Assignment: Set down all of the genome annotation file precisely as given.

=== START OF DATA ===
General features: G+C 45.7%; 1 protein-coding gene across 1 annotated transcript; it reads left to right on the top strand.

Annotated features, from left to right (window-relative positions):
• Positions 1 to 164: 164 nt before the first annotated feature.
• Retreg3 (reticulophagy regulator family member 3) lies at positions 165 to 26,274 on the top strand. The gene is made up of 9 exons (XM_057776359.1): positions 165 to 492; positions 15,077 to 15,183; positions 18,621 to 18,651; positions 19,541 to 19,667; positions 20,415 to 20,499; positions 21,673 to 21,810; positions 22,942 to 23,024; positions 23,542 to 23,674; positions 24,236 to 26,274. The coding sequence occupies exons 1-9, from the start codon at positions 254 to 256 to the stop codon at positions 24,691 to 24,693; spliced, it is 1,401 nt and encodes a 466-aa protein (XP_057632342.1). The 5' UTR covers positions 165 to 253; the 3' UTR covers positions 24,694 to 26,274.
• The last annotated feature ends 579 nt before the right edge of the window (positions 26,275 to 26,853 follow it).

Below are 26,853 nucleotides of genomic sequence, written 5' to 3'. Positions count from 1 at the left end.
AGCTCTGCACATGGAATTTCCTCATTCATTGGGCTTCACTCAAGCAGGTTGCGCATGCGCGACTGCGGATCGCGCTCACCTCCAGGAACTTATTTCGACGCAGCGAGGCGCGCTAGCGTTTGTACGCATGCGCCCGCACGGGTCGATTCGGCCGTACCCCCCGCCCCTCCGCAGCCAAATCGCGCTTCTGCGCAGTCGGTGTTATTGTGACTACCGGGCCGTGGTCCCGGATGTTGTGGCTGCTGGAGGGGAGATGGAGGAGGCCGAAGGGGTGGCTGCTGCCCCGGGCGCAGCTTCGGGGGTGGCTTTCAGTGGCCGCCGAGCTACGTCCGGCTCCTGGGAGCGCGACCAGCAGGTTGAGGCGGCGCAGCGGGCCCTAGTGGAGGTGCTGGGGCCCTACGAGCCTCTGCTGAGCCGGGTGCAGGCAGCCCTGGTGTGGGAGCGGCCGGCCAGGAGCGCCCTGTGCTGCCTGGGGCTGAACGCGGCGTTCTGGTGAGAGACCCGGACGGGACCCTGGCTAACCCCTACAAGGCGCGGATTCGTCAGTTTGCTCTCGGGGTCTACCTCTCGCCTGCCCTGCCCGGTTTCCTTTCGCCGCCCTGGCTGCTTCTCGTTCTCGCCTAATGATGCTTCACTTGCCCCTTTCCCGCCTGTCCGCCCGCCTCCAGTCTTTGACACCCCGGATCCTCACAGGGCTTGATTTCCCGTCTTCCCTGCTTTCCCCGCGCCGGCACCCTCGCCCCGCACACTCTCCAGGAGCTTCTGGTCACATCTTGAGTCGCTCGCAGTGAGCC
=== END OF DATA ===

General features: G+C 45.7%; 1 protein-coding gene across 1 annotated transcript; it reads left to right on the top strand.

Annotated features, from left to right (window-relative positions):
• Positions 1 to 164: 164 nt before the first annotated feature.
• Retreg3 (reticulophagy regulator family member 3) lies at positions 165 to 26,274 on the top strand. The gene is made up of 9 exons (XM_057776359.1): positions 165 to 492; positions 15,077 to 15,183; positions 18,621 to 18,651; positions 19,541 to 19,667; positions 20,415 to 20,499; positions 21,673 to 21,810; positions 22,942 to 23,024; positions 23,542 to 23,674; positions 24,236 to 26,274. The coding sequence occupies exons 1-9, from the start codon at positions 254 to 256 to the stop codon at positions 24,691 to 24,693; spliced, it is 1,401 nt and encodes a 466-aa protein (XP_057632342.1). The 5' UTR covers positions 165 to 253; the 3' UTR covers positions 24,694 to 26,274.
• The last annotated feature ends 579 nt before the right edge of the window (positions 26,275 to 26,853 follow it).

Below are 26,853 nucleotides of genomic sequence, written 5' to 3'. Positions count from 1 at the left end.
AGCTCTGCACATGGAATTTCCTCATTCATTGGGCTTCACTCAAGCAGGTTGCGCATGCGCGACTGCGGATCGCGCTCACCTCCAGGAACTTATTTCGACGCAGCGAGGCGCGCTAGCGTTTGTACGCATGCGCCCGCACGGGTCGATTCGGCCGTACCCCCCGCCCCTCCGCAGCCAAATCGCGCTTCTGCGCAGTCGGTGTTATTGTGACTACCGGGCCGTGGTCCCGGATGTTGTGGCTGCTGGAGGGGAGATGGAGGAGGCCGAAGGGGTGGCTGCTGCCCCGGGCGCAGCTTCGGGGGTGGCTTTCAGTGGCCGCCGAGCTACGTCCGGCTCCTGGGAGCGCGACCAGCAGGTTGAGGCGGCGCAGCGGGCCCTAGTGGAGGTGCTGGGGCCCTACGAGCCTCTGCTGAGCCGGGTGCAGGCAGCCCTGGTGTGGGAGCGGCCGGCCAGGAGCGCCCTGTGCTGCCTGGGGCTGAACGCGGCGTTCTGGTGAGAGACCCGGACGGGACCCTGGCTAACCCCTACAAGGCGCGGATTCGTCAGTTTGCTCTCGGGGTCTACCTCTCGCCTGCCCTGCCCGGTTTCCTTTCGCCGCCCTGGCTGCTTCTCGTTCTCGCCTAATGATGCTTCACTTGCCCCTTTCCCGCCTGTCCGCCCGCCTCCAGTCTTTGACACCCCGGATCCTCACAGGGCTTGATTTCCCGTCTTCCCTGCTTTCCCCGCGCCGGCACCCTCGCCCCGCACACTCTCCAGGAGCTTCTGGTCACATCTTGAGTCGCTCGCAGTGAGCC